Clarence M. Asbill, Jr.

1902 – 1987
Machine Deisgn, School of Textiles, NC State

Clarence M. Asbill, Jr. Born April 21, 1902 and died April 12,1987
Years of Service NCSU Textiles 1946 – 1967


Asbill was born April 21, 1902 in Columbia, S.C. to Clarence M. and Beatrice Watson Asbill. He graduated from Clemson College in 1925 with a B.S. degree in Electrical Engineering and was initiated into Tau Beta Pi, the national engineering honor society. He had some studies at Cornell but times were tough and he left for industry.  He went to work for Westinghouse Electric and Manufacturing Co., Broad River Power Company of South Carolina from 1925­ – 1927. Following the request of his father, he joined the family Asbill Motor Co., dealer for Dodge and Plymouth automobiles in Columbia. Teaching people how to drive their new cars was not his cup of tea, so he joined the faculty of Clemson as Assistant Professor of Electrical Engineering from 1929­ – 1935. He married Benet Katherine Godfrey of Columbia on June 8, 1929. They raised two children, Betty and C.M.A. III (Buddy).

Following the lead of a good friend he met at Clemson, Malcolm Campbell, he became assistant textile engineer with the Bureau of Agricultural Economics of the U.S. Department of Agriculture from 1935 – ­1941. He joined the Southern Regional Research Laboratory, New Orleans, Louisiana, as a cotton technologist from 1941 – ­43. One of his projects resulted in US patent 2,365,793, for a Cotton Working Machine. He then left to join the Callaway Institute, Inc., LaGrange, Georgia, the research arm of the famous Callaway textile group. There he was research Engineer and instructed in engineering from 1943­ – 1946. He was in charge of improvement and design of textile machinery for the mills. (5) One of his projects there resulted in US Patent 2,432,270, for a Loom Beam.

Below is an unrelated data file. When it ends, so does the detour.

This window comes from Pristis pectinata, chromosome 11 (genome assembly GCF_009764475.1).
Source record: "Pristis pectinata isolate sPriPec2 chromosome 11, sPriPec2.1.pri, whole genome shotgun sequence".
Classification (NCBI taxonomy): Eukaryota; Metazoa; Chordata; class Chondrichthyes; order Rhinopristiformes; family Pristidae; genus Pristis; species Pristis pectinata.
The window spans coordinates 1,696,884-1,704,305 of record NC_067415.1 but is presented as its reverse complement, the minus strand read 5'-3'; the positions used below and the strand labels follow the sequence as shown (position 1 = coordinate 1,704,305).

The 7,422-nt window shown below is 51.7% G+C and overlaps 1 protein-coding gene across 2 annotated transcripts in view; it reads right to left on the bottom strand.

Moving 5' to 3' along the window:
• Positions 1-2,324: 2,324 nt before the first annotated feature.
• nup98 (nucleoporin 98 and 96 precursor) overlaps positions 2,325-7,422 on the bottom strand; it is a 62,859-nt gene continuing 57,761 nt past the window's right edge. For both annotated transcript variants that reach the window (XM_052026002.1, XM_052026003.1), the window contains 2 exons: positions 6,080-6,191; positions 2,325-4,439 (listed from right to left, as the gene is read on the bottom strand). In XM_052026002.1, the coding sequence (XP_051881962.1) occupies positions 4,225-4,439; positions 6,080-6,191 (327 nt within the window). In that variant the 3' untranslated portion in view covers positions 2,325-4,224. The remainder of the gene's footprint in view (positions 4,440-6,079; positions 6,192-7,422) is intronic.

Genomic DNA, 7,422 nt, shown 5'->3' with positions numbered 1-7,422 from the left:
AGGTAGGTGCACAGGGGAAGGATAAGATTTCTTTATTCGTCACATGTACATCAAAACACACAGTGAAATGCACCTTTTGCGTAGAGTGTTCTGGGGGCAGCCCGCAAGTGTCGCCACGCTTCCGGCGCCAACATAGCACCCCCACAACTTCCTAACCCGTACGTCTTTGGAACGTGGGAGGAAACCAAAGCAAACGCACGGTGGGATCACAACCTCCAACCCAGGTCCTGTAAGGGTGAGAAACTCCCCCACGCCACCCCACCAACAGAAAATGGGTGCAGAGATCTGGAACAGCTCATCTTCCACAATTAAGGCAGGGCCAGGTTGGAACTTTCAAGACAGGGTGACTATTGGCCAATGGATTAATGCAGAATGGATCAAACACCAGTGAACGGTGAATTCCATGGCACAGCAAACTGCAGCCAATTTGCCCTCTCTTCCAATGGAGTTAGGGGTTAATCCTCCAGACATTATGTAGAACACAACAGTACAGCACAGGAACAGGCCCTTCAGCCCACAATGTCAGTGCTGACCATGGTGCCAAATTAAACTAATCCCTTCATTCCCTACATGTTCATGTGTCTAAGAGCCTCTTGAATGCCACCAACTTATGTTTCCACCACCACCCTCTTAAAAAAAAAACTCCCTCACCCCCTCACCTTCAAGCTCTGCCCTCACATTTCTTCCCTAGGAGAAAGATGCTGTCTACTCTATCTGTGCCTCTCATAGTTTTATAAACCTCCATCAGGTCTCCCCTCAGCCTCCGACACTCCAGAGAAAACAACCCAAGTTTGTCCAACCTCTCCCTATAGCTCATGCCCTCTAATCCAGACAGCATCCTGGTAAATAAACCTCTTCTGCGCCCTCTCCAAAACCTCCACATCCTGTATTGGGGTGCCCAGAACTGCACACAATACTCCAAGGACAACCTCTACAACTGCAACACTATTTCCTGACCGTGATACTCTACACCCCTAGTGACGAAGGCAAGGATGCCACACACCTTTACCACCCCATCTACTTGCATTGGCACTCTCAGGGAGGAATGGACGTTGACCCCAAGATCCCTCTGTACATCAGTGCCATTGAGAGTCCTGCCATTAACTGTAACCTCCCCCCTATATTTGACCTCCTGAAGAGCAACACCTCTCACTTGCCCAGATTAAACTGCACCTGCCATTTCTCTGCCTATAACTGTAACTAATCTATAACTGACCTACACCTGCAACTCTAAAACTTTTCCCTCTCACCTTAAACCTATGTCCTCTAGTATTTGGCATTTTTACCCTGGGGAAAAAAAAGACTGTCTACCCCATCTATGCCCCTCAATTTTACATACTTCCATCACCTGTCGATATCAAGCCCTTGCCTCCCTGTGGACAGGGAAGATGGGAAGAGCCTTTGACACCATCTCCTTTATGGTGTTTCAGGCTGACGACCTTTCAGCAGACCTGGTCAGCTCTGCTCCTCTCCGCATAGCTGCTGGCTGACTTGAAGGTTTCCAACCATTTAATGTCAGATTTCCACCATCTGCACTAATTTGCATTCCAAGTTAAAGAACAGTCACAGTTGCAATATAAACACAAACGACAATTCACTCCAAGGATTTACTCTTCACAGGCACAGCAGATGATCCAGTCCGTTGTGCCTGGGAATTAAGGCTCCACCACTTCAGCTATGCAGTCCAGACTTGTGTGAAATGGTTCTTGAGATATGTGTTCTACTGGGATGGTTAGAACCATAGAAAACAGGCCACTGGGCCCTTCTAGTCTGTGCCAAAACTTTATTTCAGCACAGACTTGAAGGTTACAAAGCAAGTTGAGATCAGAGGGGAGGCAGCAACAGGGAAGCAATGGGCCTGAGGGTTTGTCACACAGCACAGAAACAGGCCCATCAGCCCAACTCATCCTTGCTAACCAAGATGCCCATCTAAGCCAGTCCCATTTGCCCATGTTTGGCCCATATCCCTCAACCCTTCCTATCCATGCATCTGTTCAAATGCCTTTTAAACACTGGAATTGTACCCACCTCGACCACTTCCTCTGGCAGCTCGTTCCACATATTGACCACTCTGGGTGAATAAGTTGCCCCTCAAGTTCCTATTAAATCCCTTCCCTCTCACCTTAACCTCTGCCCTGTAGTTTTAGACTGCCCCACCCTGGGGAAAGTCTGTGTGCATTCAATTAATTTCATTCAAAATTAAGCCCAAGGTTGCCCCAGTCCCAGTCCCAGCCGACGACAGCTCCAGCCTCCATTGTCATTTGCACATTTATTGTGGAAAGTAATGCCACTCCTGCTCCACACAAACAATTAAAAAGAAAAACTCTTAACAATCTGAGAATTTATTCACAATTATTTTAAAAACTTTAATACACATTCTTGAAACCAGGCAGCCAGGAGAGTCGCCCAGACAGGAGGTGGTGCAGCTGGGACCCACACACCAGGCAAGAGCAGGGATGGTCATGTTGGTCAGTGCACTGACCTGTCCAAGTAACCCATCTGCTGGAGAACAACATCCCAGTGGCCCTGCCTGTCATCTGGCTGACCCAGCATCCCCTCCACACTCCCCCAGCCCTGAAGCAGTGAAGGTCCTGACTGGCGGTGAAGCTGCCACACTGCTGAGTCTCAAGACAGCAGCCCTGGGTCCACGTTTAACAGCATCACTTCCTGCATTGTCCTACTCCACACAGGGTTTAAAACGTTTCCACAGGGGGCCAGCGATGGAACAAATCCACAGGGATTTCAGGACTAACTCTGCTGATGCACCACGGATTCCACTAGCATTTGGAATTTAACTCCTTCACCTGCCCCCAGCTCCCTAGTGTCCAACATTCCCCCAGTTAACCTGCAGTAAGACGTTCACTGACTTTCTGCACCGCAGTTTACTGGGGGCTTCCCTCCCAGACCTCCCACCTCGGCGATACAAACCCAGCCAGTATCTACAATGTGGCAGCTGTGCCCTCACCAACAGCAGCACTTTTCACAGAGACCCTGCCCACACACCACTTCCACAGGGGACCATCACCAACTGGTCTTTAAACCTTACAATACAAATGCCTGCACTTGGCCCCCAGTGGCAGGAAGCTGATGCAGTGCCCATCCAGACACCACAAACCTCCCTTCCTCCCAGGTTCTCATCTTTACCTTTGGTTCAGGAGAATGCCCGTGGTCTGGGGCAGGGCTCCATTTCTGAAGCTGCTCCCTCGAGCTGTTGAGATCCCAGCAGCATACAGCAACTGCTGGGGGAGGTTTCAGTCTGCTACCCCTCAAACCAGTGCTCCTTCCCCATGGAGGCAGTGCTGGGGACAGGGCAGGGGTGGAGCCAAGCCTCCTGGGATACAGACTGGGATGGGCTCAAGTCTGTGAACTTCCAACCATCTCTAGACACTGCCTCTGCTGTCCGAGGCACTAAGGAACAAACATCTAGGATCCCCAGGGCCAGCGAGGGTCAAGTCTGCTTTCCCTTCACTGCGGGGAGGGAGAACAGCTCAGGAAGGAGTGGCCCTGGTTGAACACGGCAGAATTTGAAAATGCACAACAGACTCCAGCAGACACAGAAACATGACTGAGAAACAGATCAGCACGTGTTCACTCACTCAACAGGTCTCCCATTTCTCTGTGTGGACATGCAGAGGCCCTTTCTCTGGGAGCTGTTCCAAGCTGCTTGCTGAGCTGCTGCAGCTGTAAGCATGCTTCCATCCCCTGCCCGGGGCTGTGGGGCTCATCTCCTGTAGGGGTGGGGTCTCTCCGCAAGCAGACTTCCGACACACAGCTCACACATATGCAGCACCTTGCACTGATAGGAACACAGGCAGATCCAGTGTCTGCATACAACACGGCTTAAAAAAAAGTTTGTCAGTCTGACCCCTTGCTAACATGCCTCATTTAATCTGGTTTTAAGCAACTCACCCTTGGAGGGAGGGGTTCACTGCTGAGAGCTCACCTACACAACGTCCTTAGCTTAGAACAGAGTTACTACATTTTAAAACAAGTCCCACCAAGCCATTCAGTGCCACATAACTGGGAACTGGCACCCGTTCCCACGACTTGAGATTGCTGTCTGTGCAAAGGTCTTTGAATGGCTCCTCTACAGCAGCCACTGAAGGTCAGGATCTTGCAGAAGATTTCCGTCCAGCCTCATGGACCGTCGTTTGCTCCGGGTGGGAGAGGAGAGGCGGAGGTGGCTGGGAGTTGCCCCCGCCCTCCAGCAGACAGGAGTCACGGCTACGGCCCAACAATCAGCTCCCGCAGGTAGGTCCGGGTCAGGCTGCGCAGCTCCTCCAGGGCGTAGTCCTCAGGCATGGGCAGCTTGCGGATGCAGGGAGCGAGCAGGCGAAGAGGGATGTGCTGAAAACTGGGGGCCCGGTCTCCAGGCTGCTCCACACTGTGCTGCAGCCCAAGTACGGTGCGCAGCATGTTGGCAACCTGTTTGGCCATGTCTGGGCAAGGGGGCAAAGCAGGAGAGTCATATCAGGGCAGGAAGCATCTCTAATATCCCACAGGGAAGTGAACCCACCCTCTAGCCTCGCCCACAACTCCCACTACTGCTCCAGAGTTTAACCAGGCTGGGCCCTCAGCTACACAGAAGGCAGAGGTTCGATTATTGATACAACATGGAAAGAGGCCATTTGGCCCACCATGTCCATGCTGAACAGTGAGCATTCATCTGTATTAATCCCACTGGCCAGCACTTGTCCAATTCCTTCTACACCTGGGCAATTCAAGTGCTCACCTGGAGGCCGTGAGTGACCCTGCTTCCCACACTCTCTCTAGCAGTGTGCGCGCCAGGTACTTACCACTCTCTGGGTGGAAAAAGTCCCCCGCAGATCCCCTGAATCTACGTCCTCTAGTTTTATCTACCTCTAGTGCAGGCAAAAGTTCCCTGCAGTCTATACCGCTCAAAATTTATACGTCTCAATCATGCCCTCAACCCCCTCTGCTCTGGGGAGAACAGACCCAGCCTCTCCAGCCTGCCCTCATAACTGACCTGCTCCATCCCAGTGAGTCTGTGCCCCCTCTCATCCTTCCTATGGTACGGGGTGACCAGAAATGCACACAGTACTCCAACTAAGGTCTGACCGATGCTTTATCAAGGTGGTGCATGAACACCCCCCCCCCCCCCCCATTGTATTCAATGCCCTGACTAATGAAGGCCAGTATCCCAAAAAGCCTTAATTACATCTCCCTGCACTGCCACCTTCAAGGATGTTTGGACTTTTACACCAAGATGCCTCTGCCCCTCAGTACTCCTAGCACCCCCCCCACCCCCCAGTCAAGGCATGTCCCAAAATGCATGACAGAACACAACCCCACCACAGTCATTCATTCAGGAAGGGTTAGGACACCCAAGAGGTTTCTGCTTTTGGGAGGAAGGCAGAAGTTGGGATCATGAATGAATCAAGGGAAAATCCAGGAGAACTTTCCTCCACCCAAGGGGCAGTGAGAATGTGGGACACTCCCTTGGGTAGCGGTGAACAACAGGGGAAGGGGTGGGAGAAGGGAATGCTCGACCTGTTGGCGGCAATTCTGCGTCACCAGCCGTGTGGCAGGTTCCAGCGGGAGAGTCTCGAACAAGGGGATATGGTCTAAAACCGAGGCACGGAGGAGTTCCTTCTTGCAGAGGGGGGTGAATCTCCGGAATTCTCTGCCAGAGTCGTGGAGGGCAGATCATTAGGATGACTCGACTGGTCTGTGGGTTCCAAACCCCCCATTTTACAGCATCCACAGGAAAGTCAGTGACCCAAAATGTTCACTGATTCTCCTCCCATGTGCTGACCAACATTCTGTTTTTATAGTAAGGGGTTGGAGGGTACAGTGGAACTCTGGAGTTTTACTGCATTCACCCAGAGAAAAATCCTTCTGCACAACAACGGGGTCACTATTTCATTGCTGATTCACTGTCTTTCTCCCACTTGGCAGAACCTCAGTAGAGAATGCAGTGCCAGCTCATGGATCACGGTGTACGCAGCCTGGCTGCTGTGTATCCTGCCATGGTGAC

Clarence M. Asbill, Jr. 1946
Courtesy Textile Forum (5)

In 1946, he was pursued to leave industrial research and join with Dean Malcolm Campbell at North Carolina State College. Clarence sincerely enjoyed working with students and missed his years at Clemson. Campbell was assembling a group of faculty to meet the onslaught of returning GIs who flooded onto campus after WWII. He was appointed to head up machine development. It was obvious his fit would be perfect. Campbell had a pile of inherited laboratory and production scale equipment that he described as “new, used, and junk.” Asbill got to work improving machines for opening and cleaning cotton and assigned him to simplify knitting machinery and to apply electronic devices to textile processes and equipment. (5)

Carding research, Asbill on far right

Asbill worked with Professor Jack Bogdan to study cotton carding and waste reduction. Improved quality in industrial production led to national publicity in Textile World magazine. They collaborated on the development of a Nepotometer in 1954 that allowed companies to sample and determine cotton quality in four minutes. (3, page 89­ – 90)

Asbill with the Nepotometer he designed working with Jack Bogdan.

Clarence was professor of Machine Design and aided many researchers in creating the equipment needed to further their students’ research. (1) He also stood by to assist the dean in whatever was needed. “What could television do to promote on­campus programs to the people back home?” This was the question in the early 1950s. In 1953, the State of North Carolina was assigned eight channels for educational television – UNC­TV was formed. (3)